CMS: 2 patient deaths resulted from failures by Kansas hospital staff

Gabrielle Masson - Print  | 

After CMS regulators said Overland Park, Kan.-based Pinnacle Regional Hospital put patients in "immediate jeopardy" in June 2018, the agency linked two patient deaths to several failures by hospital staff, according to NPR affiliate KCUR.

Travis Claussen had his right hip replaced Feb. 6, 2018, at Pinnacle Regional Hospital, formerly known as Blue Valley Hospital. The 40-year-old was readmitted to the hospital after developing a surgical-site infection. On April 9, 2018, Mr. Claussen's hip implants were removed, but his femur was fractured during the procedure. He was given large quantities of narcotics, including fentanyl, during the next 24 hours and was found unresponsive by a nurse April 11, 2018.

Mr. Claussen should've been transferred to another hospital with a higher level of care, Andrea Carabetta, PharmD, who was pharmacy director at the hospital until 2018, told KCUR. She said she believed he had been kept at the hospital "to keep the patient census up to meet CMS requirements."

"I feel like they killed him," Dr. Carabetta said.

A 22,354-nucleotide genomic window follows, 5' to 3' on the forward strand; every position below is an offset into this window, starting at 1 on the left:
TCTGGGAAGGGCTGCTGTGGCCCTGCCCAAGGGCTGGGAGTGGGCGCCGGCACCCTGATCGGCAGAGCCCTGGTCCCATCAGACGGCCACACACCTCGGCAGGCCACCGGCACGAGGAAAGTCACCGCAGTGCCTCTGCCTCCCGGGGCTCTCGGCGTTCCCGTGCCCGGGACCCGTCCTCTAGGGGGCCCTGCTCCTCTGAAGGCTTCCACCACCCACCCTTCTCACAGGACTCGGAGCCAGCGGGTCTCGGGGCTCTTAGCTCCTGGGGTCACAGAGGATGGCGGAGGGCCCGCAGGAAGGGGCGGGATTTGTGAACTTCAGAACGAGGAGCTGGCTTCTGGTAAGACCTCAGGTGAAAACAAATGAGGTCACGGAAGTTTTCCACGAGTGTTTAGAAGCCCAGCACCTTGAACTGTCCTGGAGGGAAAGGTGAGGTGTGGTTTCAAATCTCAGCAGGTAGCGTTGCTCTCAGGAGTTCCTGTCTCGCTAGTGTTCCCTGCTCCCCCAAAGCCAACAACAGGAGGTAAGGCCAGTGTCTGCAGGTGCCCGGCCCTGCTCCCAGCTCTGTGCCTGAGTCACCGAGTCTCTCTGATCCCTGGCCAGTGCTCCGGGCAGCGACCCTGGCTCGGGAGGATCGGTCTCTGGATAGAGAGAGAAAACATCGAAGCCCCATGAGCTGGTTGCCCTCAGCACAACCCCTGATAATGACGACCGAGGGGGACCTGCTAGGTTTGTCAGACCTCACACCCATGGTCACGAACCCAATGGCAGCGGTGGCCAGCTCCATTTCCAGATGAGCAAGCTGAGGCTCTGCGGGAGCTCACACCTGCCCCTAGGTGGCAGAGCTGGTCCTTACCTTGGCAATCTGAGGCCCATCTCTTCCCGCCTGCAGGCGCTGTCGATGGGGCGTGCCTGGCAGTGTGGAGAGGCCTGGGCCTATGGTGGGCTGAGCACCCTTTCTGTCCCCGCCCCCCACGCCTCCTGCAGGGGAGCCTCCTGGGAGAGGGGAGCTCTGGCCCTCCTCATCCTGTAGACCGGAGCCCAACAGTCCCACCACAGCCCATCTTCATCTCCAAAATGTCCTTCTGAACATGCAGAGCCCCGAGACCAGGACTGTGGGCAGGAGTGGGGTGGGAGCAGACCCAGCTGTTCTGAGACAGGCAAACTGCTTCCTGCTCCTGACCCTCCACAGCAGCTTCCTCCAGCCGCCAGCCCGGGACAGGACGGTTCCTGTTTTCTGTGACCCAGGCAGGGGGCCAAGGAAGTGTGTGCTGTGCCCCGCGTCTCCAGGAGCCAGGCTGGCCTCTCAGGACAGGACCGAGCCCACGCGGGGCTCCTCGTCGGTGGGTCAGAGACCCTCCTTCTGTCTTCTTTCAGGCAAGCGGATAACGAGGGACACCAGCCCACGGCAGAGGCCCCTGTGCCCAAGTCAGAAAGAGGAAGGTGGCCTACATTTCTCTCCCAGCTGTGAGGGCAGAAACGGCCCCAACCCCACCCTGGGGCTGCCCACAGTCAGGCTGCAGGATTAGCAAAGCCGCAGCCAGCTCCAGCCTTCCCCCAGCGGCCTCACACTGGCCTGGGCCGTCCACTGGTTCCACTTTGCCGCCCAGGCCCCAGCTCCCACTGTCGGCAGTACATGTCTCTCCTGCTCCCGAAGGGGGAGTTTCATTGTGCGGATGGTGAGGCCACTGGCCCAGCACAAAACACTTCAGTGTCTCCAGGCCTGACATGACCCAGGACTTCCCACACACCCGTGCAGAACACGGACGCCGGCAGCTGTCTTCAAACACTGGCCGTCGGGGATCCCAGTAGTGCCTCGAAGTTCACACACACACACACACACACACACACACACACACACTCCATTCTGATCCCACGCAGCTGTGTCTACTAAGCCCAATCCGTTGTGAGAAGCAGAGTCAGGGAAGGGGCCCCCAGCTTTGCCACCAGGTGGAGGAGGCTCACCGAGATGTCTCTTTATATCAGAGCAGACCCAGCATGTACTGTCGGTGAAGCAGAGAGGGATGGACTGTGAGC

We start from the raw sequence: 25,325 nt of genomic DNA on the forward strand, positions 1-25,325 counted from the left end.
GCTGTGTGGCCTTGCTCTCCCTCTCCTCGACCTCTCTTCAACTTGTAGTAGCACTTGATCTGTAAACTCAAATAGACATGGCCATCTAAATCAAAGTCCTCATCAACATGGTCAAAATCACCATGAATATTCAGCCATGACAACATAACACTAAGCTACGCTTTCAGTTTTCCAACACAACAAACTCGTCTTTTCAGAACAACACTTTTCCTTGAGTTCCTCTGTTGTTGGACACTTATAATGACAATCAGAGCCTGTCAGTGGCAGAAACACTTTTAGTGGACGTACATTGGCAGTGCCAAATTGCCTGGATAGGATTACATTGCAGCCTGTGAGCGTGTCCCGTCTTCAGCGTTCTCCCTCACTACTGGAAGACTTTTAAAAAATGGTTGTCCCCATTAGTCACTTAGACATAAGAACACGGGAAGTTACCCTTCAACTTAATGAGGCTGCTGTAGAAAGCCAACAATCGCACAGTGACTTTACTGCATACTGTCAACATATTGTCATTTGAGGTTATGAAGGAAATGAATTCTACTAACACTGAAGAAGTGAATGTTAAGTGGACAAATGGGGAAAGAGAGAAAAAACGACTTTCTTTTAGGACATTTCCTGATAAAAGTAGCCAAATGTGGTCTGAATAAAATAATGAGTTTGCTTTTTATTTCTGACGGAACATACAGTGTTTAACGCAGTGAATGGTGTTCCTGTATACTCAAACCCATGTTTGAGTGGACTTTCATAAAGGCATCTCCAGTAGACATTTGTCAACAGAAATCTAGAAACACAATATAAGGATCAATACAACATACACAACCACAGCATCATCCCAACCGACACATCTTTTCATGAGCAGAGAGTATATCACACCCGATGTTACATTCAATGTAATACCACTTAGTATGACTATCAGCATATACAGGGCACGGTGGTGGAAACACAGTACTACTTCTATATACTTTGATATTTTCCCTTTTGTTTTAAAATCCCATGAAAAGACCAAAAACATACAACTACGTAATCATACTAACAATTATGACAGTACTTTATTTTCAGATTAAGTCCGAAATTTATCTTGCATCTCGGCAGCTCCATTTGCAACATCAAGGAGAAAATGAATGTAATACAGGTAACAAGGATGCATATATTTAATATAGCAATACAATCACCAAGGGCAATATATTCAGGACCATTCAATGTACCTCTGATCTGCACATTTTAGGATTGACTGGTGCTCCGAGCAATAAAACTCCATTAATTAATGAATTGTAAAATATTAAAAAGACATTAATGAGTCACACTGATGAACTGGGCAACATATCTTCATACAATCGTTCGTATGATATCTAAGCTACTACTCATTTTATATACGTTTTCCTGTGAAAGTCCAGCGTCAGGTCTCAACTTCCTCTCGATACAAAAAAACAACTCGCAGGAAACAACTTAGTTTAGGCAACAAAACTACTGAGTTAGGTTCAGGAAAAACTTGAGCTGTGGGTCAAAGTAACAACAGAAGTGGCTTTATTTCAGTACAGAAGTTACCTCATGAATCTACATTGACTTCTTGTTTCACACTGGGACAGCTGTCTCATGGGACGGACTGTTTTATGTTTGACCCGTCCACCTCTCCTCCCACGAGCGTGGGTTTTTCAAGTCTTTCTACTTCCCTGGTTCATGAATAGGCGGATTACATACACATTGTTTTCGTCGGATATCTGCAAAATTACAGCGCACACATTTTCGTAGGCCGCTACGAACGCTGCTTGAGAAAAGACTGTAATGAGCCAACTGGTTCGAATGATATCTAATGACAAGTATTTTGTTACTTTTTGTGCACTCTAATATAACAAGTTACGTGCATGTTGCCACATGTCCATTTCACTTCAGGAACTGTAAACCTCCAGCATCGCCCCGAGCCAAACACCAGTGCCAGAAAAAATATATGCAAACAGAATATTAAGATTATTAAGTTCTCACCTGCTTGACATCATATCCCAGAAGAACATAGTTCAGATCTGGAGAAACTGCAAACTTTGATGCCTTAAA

In December 2017, 36-year-old Joseph Metz underwent spinal fusion surgery. He was discharged despite a high temperature and pneumonia — diagnosed posthumously — and was discovered dead at his home the next day.  

Both autopsy reports indicated fentanyl or oxycodone intoxication was a contributing factor in the deaths, the CMS report said. Narcan was not used, though Mr. Claussen's case "screamed of overdose," one staff member told CMS. 

In October, a representative of Mr. Metz's estate sued the hospital and two of its physicians, alleging negligence. The defendants denied allegations, claiming the injuries "were the direct and unavoidable consequence of Joseph Metz's preexisting condition."

Mr. Claussen's family filed a separate lawsuit Feb. 13, also alleging negligence.

The hospital did not return phone calls from KCUR seeking comment.

Pinnacle Regional Hospital filed for bankruptcy Feb. 12, 2020.

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